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Some Questions to ask:
- Where did this information come from?
- Is the author an expert in the subject?
- Does the author/publication cite its sources?
- Compare the information given to information in other similar sources, including the sources it cites.
- Does the author or the publisher have an 'axe to grind,' i.e. a bias?
- Is the source (author and/or publication) positively regarded?
- Is the information out of date?
- Is this the information I need?
"Evaluating Sources" from Perdue's Online Writing Lab
"How to Spot Fake News" IFLA infographic based on FactCheck.org’s 2016 article
Which Side are They On?
Different news outlets-- and different subject area publications-- address a topic in different ways. In some cases, that is due to ideological leanings (usually of their target readership)-- in other, it's due to the very nature of the subject. Time Magazine, The Wall Street Journal, English Teacher, the Communications of the Association for Computing Machinery, and Nature will all address a concept in different ways.
"Here's How Liberal Or Conservative Major News Sources Really Are"
This article includes charts and data on the political leanings of the *readers* of particular news sources, as identified by a report from the Pew Charitable Trust. The charts are handy-- but follow the link back to the report and ask yourself whether the headline is misleading?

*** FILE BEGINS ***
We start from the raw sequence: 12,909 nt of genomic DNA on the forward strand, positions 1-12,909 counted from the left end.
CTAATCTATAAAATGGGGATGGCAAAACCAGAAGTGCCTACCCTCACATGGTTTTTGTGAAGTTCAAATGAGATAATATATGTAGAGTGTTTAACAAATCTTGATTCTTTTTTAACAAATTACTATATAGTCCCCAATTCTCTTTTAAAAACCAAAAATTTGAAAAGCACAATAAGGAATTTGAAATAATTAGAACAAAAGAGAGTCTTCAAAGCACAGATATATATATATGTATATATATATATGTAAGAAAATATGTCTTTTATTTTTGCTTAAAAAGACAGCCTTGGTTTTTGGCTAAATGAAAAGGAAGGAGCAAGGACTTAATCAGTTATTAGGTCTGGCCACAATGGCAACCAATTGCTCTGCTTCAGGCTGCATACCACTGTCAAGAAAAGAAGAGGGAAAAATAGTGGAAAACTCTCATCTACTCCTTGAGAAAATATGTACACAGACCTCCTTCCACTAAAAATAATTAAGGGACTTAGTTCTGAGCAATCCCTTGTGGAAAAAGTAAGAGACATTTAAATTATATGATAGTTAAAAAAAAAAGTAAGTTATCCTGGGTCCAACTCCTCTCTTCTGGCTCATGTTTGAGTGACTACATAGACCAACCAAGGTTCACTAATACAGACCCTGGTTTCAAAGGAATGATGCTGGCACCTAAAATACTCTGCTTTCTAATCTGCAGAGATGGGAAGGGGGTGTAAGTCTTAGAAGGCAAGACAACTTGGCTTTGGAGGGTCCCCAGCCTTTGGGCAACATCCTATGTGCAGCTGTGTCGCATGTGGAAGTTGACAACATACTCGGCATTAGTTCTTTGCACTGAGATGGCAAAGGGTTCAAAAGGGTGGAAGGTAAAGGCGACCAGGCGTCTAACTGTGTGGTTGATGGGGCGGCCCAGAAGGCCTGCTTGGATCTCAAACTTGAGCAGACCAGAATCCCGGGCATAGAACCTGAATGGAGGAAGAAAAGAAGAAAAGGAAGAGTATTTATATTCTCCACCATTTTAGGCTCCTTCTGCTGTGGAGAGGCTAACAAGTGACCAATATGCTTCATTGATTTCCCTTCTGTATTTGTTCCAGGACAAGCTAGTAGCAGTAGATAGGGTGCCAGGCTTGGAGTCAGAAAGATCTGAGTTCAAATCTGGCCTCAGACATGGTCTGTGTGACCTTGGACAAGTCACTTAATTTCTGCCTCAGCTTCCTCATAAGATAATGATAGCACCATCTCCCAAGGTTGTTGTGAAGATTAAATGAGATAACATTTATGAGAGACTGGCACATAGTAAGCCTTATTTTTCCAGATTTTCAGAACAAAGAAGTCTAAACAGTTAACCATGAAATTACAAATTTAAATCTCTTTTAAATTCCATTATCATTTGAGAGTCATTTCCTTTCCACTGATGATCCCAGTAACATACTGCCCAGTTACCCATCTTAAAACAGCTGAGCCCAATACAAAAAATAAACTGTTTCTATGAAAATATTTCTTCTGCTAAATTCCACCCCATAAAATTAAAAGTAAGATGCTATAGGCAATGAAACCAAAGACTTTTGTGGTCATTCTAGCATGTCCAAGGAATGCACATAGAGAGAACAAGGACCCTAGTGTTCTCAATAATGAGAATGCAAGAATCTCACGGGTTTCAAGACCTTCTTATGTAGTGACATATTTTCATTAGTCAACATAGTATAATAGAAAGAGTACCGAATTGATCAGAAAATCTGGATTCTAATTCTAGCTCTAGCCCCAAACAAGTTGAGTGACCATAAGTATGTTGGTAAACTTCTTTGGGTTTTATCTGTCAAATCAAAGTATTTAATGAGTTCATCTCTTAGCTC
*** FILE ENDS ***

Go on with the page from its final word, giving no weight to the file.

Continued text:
The information to the left is based on what is called a "CRAPP" analysis, where the user looks at various aspects of the work in front of them to evaluate it.
However, most successful fact checkers do what has been dubbed: 'horizontal fact checking"-- looking for other sources, preferably trusted ones, that cover the same material and check to see if the information lines up. Like science, the best research is reproducible. (Though watch carefully fo sources that all may be referencing the same original source!)
Snopes is the "definitive fact-checking site" and urban myth site. Editors painstakingly track down and verify sources of information to confirm or dispell the internet rumors people send in. It also posts news-- so use the Fact Check section to find their methodical analyses.
When reading Snopes, note the sources that are referenced, including people and publications, and the analysis done on the information received.
This project of the Annenberg Public Policy Center posts articles with detailed fact-checking public policy, health, science, and Facebook/internet/online rumors. In particular, take a look at the video on Internet rumors under Viral Spiral (http://www.factcheck.org/hot-topics/ )
"PolitiFact is a fact-checking website that rates the accuracy of claims by elected officials and others who speak up in American politics." Staff are from the Tampa Bay Times, owned by the Poynter Institute. Politifact's most famous feature is the Truth-o-meter. Pay careful attention to the analysis of information the Politifact journalists use-- this is often a source of disagreement with them.
"Top 10 sites to help students check their facts"
This list, from the International Society for Technology in Education, includes other fact-checking websites.
Questions? Need Help? Email firstname.lastname@example.org
Drew University Library, http://www.drew.edu/library